So what, if you can’t draw. Even a stick man or five lines for a hand become an aid to memory. Much of my work in the shop begins with a few lines, some notes and a look over the wood in hand.
My journal gives me the opportunity to record my thoughts and feelings as I prepare to make a piece. Please consider this. It has nothing to do with your art skills but order. Art actually derives its root from order and the artificer of work who learned as a result of learning and practice.
I draw to record of course, but holding a lifelong record of work is rare in our present day and has diminished more rapidly in the last five years than in the previous five decades. All of my work for the books I write start in my journal and so too the lists of the tools I use or the materials I try to keep track of. That way, when a piece sells, I have my notes and thoughts available.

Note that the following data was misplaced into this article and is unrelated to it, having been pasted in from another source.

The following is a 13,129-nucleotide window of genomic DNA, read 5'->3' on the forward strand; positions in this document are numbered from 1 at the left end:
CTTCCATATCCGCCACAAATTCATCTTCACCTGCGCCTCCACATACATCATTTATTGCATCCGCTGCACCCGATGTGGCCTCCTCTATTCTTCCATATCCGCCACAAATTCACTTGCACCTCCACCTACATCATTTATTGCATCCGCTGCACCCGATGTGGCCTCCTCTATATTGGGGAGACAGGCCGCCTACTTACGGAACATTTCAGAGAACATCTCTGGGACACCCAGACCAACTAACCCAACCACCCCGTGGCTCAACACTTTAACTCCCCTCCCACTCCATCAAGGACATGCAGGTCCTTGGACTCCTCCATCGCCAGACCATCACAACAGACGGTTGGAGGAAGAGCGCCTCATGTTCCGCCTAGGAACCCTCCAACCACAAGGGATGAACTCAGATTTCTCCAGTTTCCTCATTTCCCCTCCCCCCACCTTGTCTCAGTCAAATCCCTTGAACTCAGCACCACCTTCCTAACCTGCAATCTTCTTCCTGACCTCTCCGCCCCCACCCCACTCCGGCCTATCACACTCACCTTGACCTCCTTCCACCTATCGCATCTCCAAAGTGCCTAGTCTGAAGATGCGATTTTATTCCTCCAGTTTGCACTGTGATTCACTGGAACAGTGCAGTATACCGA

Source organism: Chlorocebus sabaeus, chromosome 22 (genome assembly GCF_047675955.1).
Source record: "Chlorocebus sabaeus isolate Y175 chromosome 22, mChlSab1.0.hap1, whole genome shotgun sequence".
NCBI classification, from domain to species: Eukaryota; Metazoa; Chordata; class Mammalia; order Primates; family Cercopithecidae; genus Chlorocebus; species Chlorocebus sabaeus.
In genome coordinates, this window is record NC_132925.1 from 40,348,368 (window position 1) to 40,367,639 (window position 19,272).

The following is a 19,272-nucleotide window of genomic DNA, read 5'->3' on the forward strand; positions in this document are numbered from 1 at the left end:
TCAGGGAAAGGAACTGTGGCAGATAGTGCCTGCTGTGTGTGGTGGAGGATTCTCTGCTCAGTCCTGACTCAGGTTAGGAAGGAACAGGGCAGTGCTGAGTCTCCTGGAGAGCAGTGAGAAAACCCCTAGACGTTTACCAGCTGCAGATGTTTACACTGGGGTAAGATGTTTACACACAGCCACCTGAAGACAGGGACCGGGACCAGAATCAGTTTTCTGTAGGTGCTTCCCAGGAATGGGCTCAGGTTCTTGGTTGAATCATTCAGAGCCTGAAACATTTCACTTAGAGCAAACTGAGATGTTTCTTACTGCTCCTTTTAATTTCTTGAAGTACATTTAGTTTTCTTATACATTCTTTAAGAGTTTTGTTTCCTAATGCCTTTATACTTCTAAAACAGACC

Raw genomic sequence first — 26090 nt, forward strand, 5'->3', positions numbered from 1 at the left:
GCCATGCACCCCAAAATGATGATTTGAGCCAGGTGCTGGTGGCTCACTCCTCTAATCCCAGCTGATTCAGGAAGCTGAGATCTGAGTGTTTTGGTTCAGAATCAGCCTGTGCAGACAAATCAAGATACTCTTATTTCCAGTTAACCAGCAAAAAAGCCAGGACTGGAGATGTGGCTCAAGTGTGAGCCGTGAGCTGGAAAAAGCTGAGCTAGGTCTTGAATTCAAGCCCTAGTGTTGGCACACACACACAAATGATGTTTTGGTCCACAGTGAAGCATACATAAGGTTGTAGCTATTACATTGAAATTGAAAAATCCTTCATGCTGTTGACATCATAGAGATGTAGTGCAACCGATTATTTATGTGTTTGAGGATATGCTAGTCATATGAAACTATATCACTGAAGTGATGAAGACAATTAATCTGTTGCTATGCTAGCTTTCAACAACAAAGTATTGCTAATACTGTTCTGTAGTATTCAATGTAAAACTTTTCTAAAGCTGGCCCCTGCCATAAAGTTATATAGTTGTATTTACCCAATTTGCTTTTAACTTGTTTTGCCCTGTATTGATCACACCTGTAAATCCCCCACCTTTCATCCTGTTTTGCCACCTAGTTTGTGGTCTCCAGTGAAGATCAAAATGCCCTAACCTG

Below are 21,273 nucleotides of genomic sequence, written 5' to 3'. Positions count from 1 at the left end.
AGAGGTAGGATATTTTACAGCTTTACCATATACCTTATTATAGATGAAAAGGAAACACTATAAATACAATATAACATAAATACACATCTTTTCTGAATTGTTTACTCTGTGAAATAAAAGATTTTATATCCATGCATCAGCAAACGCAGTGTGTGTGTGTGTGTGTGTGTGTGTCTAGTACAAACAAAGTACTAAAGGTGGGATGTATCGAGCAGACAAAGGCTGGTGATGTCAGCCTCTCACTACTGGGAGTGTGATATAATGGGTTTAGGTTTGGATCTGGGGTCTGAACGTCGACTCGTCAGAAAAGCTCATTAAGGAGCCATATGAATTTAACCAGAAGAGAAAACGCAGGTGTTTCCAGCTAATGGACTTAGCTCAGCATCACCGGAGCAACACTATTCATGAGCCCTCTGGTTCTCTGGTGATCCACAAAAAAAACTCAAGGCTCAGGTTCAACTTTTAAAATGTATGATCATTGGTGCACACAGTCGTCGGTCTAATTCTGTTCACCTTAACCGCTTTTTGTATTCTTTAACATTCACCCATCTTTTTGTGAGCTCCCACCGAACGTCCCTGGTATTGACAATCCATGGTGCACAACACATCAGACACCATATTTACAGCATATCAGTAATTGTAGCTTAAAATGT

Here is the tool chest I am making, with the details of the drawers drawn full size. My measurements and cutting lists prepared and thought through beforehand minimise mistakes and prove viability before the work begins. On the pages I begin to see proportion and shape, size of sections and features like joints. Points that I find important to the design.